“The last person I carded was 35 years old,” he noted with a laugh.
The dark paneled walls, pendant lights and the cash register behind the bar haven’t changed since the 1960s. The menu is also frozen in time. It offers classic Italian favorites like chicken Parmesan, fettuccine alfredo, cavatelli and meatballs, and linguini with clams.
Mondays, when the restaurant is closed, Riccitello makes tomato sauce just the way his mother used to. He starts with whole tomatoes and tomato paste. For flavor, he adds spices, along with browned beef, pork and veal bones. The sauce simmers for two hours and cools for another two.
“My son would be back here and he’d say, ‘We could do this a lot faster,’ and I’d say, ‘I know, but we’re not gonna,’ ” Riccitello recounted, noting that he works at the restaurant about 70 hours each week.
A physical education major in college, Riccitello said he never thought he’d go into the restaurant business. For three years, he taught gym at the former McKinley School in Schenectady.
When his father died in 1968, he took a leave of absence to help out at the restaurant and never went back to teaching.
“I could teach you how to do a front flip or any of that stuff. My physical education skills are still there,” he said with a grin.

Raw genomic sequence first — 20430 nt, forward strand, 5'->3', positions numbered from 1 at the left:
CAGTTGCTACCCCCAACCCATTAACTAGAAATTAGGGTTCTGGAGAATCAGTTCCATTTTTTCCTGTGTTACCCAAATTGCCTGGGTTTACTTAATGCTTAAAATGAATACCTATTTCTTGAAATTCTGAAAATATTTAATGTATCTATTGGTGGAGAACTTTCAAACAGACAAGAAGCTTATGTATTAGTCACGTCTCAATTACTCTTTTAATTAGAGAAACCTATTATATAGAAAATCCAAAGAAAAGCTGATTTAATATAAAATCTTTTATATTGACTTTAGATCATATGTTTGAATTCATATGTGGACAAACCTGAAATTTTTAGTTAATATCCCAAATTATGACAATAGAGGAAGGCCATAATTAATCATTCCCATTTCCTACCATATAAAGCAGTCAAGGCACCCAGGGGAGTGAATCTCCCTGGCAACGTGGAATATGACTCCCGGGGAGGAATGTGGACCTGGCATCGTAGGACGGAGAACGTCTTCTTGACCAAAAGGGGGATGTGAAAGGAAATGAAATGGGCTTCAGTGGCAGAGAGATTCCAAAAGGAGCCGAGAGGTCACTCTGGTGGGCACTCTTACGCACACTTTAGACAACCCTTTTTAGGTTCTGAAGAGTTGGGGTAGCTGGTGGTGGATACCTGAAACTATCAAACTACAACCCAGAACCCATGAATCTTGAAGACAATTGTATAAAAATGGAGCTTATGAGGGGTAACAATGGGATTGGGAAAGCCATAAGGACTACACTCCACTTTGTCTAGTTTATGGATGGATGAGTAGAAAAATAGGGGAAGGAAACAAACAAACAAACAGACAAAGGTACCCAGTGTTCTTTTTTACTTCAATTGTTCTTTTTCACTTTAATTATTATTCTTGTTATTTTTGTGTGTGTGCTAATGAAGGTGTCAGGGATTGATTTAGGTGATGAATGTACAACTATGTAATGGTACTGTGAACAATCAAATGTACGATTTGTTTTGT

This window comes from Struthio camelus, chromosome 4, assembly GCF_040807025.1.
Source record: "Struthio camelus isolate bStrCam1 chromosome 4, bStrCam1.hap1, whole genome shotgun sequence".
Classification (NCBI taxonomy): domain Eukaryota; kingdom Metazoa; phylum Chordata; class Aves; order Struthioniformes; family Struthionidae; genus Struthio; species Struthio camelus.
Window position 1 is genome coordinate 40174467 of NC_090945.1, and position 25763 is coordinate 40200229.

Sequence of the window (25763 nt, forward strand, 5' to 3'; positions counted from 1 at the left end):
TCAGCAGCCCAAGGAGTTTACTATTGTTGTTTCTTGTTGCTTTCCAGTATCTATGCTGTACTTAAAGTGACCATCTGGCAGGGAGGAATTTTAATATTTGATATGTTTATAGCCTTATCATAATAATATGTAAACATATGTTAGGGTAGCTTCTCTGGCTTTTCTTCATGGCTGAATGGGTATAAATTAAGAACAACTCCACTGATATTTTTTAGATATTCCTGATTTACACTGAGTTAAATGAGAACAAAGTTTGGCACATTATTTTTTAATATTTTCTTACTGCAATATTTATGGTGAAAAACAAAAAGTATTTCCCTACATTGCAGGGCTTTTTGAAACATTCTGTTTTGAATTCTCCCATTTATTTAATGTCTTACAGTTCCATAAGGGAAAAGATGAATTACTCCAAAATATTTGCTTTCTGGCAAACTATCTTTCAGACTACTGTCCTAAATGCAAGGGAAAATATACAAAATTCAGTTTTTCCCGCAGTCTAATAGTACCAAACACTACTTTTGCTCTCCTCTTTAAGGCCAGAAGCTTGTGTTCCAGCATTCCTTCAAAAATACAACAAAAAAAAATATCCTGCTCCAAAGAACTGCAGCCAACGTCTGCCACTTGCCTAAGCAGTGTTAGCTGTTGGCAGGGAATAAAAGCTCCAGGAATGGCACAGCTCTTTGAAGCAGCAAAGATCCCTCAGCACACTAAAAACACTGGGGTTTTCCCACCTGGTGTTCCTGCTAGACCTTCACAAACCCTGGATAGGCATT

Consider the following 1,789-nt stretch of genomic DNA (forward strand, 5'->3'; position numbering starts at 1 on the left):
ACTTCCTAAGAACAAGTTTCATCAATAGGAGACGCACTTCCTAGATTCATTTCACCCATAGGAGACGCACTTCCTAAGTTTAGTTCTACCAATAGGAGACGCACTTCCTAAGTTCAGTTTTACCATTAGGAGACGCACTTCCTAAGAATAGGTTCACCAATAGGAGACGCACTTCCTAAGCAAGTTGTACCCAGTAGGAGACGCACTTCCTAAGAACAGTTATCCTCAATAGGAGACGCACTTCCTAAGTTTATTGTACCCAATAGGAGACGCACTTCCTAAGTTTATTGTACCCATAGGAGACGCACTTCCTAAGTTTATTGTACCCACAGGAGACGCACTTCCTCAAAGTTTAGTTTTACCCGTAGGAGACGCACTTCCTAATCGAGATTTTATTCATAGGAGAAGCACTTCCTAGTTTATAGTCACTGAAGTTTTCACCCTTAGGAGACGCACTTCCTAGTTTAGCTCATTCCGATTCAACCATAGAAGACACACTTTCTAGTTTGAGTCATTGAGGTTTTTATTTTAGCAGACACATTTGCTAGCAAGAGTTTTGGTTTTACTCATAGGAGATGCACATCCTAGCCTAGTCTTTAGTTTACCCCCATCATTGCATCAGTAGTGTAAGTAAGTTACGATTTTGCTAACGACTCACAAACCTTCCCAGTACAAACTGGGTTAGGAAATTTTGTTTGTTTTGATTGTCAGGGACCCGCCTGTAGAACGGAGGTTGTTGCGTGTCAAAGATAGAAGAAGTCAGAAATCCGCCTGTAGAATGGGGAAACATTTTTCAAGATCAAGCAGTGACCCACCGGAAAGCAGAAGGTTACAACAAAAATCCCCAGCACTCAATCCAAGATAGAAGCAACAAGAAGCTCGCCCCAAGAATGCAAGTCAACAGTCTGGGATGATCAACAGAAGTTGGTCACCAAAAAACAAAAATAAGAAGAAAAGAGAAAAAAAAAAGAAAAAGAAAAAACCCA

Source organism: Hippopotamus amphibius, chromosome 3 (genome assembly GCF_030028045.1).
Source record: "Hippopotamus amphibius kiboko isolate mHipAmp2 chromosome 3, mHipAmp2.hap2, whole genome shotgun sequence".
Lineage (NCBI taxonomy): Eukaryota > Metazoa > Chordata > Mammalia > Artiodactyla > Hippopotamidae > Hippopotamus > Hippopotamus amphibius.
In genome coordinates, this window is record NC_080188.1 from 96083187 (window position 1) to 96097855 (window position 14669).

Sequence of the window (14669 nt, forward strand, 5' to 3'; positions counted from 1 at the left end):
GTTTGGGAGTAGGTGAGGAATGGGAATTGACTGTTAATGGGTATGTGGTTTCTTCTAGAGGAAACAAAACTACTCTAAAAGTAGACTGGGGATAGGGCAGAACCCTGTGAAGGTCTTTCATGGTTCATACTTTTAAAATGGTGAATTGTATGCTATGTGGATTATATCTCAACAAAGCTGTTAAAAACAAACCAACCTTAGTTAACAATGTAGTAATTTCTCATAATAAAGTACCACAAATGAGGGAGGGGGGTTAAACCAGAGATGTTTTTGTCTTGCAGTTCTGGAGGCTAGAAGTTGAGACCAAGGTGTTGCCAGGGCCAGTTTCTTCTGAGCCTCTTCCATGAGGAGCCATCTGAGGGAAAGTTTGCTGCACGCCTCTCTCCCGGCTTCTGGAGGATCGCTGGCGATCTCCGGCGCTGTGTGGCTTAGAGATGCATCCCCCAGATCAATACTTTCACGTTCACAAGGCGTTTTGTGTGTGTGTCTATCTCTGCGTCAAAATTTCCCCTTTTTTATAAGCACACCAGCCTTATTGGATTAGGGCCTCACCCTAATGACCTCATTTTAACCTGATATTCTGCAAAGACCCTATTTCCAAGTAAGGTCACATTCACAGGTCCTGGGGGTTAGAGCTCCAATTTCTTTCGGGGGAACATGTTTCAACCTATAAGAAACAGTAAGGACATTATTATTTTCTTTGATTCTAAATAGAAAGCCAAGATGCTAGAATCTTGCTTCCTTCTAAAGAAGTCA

George Michel of Scotia has done most of the cooking at Riccitello’s, on and off, for about 40 years.
“We’ve pretty much grown old together,” Riccitello said.
“I’ve known him longer than I’ve known my wife,” Michel said with a laugh.
Michel worked in the restaurant’s small kitchen back when Riccitello’s mom was simmering pots full of pasta fagioli.
“She taught me an awful lot about Italian cooking,” he said. “She worked right up until she was 85.”
Michel still follows Mary Riccitello’s recipes and gathers ingredients from what once was her modest kitchen garden out back, where about four dozen tomato plants and a selection of herbs grow.
Mary D’Elia has been helping out in the kitchen for 31 years.
“The things they use, the garlic, the peppers, all these things make the food good,” she said, her accent hinting at a childhood spent in Italy.
Riccitello’s wife, Donna, makes all the desserts, does the interior decorating and also makes her husband’s vests — his signature wardrobe piece.
“I have hundreds of them,” he said, pulling curling photos of himself from the drawer behind the bar. In each, he’s wearing a different vest — sequined, patterned, some in solid colors. His father wore vests too.
Patrons dining at Riccitello’s on a recent Wednesday praised the restaurant’s congenial atmosphere just as highly as the food.
“It’s very friendly. You meet people you know,” said Elizabeth Waddell of Schenectady, between bites of her cold salad plate. She said she and her husband have been coming to the restaurant since the Riccitellos took over.
Ron Gilbert of Colonie, a relative newcomer to the eatery, has been frequenting Riccitello’s for three years. When asked what makes the place so special, he said, without a moment’s hesitation, “Lew. He’s such a nice guy.”